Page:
Want exposure to hedge funds without investing directly in one? Need access to the alternative asset class while at the same time preserving capital? The answer may be a structured product, a semi-exotic investment instrument in which a derivative facilitates exposure to a basket of funds or an index. In some cases, the instrument is a financial contract. In others, it is a note. In Europe, where structured products are perceived as a good way for retail investors to access alternative investments, these vehicles have become very popular. They are starting to get attention in the U.S., although for different reasons. Part of the appeal of structured products is that they can offer protection against downside risk. For instance, with a structured note, the investor recoups his principal at maturity, plus hedge funds returns, if any. Because these instruments are hard to design, however, the guarantee often comes at a cost. To counter that, banks that structure those derivatives often use leverage or options to enhance returns. It looks complicated and risky, but in reality, these products are merely expensive and conservative. For the risk-adverse investor, structured products may be a viable alternative to investing directly in hedge funds. There are several ways to gain access. Two emerged last week. The first one came from hedge fund manager HFR Asset Management, which announced a new partnership with J.P. Morgan ( JPM ) to offer structured products pegged to HFR's platform of managed accounts. HFR is similar to a fund of funds, but the platform is structured in a trust format. Instead of investing in hedge funds, the investors have separate accounts with each manager. Assets remain under the custody of the trust, which gives investors much more liquidity and transparency than if they had invested in a traditional fund of funds. Through the partnership, J.P. Morgan will help its clients choose a basket of managers from the managed account platform, and the bank will issue structured products linked to the selected basket. The investor will buy into the basket indirectly via a structured product. This approach is considered to be active management, as the client designs his own portfolio.
The other scenario is the "passive" version. RBC Capital Markets announced last week that it has created a new investable index of hedge funds, comprising 250 managers. The bank plans on offering structured products linked to its new index. The investor gets exposure to a hedge fund index for the same reason a mutual fund investor would switch to an ETF. The idea is to buy the market instead of selectively picking the managers (or the stocks in the case of an ETF.)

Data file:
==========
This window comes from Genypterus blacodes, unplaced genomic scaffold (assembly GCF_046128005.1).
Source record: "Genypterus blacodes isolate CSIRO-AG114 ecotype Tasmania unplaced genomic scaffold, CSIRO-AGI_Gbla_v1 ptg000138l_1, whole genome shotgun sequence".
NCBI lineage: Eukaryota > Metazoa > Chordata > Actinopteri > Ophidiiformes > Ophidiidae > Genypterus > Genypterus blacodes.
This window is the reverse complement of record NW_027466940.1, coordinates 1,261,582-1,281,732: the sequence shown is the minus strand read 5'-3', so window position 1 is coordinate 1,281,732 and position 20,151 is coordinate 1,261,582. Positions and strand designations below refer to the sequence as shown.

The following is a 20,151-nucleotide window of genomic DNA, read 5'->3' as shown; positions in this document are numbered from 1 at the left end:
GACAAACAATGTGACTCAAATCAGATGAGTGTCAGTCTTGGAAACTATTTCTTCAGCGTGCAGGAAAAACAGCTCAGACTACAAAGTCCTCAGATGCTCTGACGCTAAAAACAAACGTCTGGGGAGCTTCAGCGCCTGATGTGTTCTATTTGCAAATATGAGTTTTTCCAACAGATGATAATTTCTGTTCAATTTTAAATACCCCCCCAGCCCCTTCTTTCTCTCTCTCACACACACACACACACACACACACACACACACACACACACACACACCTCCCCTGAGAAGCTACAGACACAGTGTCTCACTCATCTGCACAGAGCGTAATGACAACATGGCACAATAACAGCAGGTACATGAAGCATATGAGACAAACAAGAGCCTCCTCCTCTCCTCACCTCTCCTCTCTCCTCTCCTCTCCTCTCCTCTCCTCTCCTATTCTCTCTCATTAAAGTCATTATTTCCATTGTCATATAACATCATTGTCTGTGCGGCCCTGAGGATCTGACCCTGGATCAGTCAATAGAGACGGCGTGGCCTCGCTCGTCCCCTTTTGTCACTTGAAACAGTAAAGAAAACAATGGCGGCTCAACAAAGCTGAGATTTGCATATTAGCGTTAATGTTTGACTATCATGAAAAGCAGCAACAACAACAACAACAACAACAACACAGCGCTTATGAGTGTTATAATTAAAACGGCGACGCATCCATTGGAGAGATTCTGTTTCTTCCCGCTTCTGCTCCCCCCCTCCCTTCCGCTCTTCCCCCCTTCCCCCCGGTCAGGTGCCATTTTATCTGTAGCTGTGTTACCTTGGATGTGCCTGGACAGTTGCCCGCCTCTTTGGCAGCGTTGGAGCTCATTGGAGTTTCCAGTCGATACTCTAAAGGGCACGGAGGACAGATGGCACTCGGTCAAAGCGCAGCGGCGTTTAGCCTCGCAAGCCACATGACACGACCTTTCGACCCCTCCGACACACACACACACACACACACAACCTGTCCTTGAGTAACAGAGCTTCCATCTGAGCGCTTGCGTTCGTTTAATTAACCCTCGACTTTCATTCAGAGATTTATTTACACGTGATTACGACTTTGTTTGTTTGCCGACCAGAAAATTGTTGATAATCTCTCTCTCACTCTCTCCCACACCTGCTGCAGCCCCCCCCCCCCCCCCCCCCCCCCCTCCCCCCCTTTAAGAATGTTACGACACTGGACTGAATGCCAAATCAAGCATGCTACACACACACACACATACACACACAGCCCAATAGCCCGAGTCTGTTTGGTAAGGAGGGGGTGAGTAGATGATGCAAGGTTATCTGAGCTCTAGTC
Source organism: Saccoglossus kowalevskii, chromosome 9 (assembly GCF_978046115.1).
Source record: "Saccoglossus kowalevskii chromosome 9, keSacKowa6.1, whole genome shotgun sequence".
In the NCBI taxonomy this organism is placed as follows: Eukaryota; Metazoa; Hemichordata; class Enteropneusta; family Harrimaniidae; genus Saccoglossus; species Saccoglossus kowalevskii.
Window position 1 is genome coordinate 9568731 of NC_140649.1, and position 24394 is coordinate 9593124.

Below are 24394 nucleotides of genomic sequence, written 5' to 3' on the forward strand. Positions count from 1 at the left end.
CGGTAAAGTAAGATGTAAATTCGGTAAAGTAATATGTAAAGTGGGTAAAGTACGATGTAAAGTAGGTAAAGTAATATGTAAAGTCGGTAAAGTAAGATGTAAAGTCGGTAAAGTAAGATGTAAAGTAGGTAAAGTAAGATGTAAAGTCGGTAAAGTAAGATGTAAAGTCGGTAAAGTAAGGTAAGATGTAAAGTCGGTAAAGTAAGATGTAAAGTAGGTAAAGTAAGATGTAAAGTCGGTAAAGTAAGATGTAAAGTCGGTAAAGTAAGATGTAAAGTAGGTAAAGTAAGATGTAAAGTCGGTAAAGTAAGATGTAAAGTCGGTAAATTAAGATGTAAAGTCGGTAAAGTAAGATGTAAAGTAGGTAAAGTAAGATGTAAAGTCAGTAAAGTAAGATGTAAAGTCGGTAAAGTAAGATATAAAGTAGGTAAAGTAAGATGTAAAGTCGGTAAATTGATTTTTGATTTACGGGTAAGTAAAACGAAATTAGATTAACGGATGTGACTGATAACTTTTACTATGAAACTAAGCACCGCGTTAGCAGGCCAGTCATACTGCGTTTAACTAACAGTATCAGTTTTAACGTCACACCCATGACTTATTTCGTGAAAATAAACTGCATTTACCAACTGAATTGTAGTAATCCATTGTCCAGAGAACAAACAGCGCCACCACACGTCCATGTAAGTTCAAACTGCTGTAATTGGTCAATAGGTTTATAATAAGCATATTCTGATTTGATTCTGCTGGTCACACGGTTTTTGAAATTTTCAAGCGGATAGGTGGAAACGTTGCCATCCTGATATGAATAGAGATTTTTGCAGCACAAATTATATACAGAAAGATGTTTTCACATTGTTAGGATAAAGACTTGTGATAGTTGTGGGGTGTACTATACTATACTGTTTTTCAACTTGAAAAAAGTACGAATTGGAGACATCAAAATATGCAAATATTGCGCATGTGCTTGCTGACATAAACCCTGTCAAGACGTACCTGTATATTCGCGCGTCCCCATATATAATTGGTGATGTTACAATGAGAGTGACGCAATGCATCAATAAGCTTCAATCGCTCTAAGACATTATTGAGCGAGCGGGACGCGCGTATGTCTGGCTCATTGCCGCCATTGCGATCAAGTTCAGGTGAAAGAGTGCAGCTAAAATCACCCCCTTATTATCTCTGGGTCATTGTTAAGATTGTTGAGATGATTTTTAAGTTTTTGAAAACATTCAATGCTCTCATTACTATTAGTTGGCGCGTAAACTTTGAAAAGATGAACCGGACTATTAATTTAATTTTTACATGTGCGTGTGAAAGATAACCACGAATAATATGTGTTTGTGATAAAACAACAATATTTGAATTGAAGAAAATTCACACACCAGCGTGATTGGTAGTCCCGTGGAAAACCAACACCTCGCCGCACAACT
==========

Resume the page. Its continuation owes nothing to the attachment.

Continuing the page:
Getting CrowdedYou might think that the breakneck pace of mergers and acquisitions in 2006 would be manna for arbitrage funds that specialize in corporate takeovers. But the returns don't show it, and veterans in the space attribute the problem to overpopulation. "There are a lot deals and it spreads out the number of people trying to get into each deal," says Russell Lundeberg, chief investment officer of Barrett Capital Management, a Midlothian, Va.-based multifamily office that is bullish on the strategy. For the first two months of the year, merger arbitrage posted a 4.40% return vs. 3.80% for all strategies combined, according to the HFRI Fund Weighted Composite Index. "We're seeing a tsunami of money back into the field," says a former merger arbitrage hedge fund manager who reconverted into special situations. Says Tom Burnett, director of research at Wall Street Access: "Look at all those merger arbitrage start-up hedge funds. With the Internet, you can set up this thing in a closet." Merger arbitragers are happy today with a 6% return, while in 2000, they wanted 8% to 10%, Burnett adds.
TabledSometimes, hedge fund lobbying pays off, especially in Connecticut, which is effectively the industry's home state. A draft of a bill in the Connecticut Legislature would have required hedge funds that are based in the state to disclose their holdings. The proposal didn't play well with the Managed Funds Association, the largest hedge fund trade group. At a hearing of the state's joint banks committee, the MFA voiced its opposition. The original bill was killed and replaced by text that simply calls for the establishment of an antifraud unit. Nobody really objected to that.
The fraud unit will be small, with a $250,000 annual budget and two employees. State Rep. John Stripp, the sponsor, says that he backed away from his original bill because hedge funds had explained to him that "disclosure would create a lot of problems. There would be issues around proprietary information and the risk of copycats creating disruptions in the market." What else is new? On the subject of secrets, Phil Goldstein, the hedge fund activist who bravely sued the Securities and Exchange Commission last year over its requirement that funds be registered, is getting ready for another battle. Goldstein is targeting 13Fs, the SEC filing that requires managers of larger hedge funds to disclose their holdings. "That
13F information is confidential," Goldstein says. "It's a trade secret. Like the formula of Coca-Cola." Some people view Goldstein as an eccentric. No one else has challenged the agency on the registration rule. But some have begun to take his SEC lawsuit more seriously after a U.S. appeals court judge appeared to side with him. A decision is still pending.